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# Speeding up the calculation of $$\zeta(2)$$.

A year ago, I have posted this article, it states that if you want the correct result close by $$0.01$$ you should calculate about 100 terms which is huge by hand (Euler hadn't W|A to help him at the time he Calculated it ).

A way to speed up the convergence is to use $$\zeta(2)=2\sum_{n>0} \frac{(-1)^{n+1}}{n^2}$$, our goal is to see how much is it faster. We set : $a_m= \sum_{n=1}^{m} \frac{1}{n^2} \ \ \ \ \ , \ \ \ \ \ b_m=2\sum_{n=1}^{m} \frac{(-1)^{n+1}}{n^2}\ \ \ \ \ , m>1$

Prove or disprove that : $n \left|\frac{\zeta(2) -b_n}{\zeta(2) - a_n} \right|\to 1$ This means that $$(b_n)$$ converge a lot quicker than $$(a_n)$$.

Image credit : Recovering Lutheran blog .

Note by Haroun Meghaichi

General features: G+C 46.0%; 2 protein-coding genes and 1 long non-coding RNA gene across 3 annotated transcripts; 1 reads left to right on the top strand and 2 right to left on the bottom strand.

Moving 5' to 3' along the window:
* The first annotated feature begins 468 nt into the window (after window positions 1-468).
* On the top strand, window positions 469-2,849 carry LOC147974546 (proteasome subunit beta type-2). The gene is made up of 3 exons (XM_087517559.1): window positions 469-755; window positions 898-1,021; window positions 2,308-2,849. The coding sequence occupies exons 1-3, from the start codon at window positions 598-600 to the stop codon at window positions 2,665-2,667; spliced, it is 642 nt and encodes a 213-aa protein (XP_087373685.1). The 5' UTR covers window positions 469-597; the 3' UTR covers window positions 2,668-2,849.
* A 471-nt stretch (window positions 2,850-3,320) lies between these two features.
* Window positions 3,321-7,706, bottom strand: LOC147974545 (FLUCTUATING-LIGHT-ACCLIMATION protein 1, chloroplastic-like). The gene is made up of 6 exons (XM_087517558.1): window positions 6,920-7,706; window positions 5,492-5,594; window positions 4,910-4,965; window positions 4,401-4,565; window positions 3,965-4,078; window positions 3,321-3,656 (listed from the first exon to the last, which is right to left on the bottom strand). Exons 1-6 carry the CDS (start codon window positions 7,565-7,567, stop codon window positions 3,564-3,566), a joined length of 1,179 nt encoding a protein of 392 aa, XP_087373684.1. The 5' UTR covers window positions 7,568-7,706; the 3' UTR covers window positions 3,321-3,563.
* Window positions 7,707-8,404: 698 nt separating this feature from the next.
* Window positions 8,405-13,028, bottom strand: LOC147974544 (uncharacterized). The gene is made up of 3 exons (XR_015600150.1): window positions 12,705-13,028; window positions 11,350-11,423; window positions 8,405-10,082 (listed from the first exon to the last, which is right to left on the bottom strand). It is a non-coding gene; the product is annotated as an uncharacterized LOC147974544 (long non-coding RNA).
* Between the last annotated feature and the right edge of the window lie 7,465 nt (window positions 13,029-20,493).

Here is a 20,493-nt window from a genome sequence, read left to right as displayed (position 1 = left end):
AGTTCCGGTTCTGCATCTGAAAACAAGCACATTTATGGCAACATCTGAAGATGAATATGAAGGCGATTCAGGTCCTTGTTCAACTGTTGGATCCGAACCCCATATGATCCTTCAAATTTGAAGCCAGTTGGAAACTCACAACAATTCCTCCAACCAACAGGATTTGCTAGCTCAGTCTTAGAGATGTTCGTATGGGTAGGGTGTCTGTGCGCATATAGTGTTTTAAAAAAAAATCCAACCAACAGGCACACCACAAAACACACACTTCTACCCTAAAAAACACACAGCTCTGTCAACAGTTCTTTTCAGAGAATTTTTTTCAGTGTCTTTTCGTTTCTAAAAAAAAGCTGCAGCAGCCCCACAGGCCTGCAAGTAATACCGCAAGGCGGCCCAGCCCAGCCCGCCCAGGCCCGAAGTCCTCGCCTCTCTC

3 years, 2 months ago

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Are there any established series that converge faster than $$(bn)$$? · 3 years, 2 months ago

Euler did not know all these fancy series (but the first) but he managed to get $$20$$ decimals using the Euler-Maclaurin summation formula which is also better than $$b_n$$. · 3 years, 2 months ago

Alright thanks! · 3 years, 2 months ago

@Pranav Arora ,@Michael Lee ,@Tunk-Fey Ariawan, @Michael Mendrin (and all calculus guys). What do you think of this problem ? I can post hints if you want.

Another thing, what kind of calculus problems do prefer ? AFAIS, it is integration. · 3 years, 2 months ago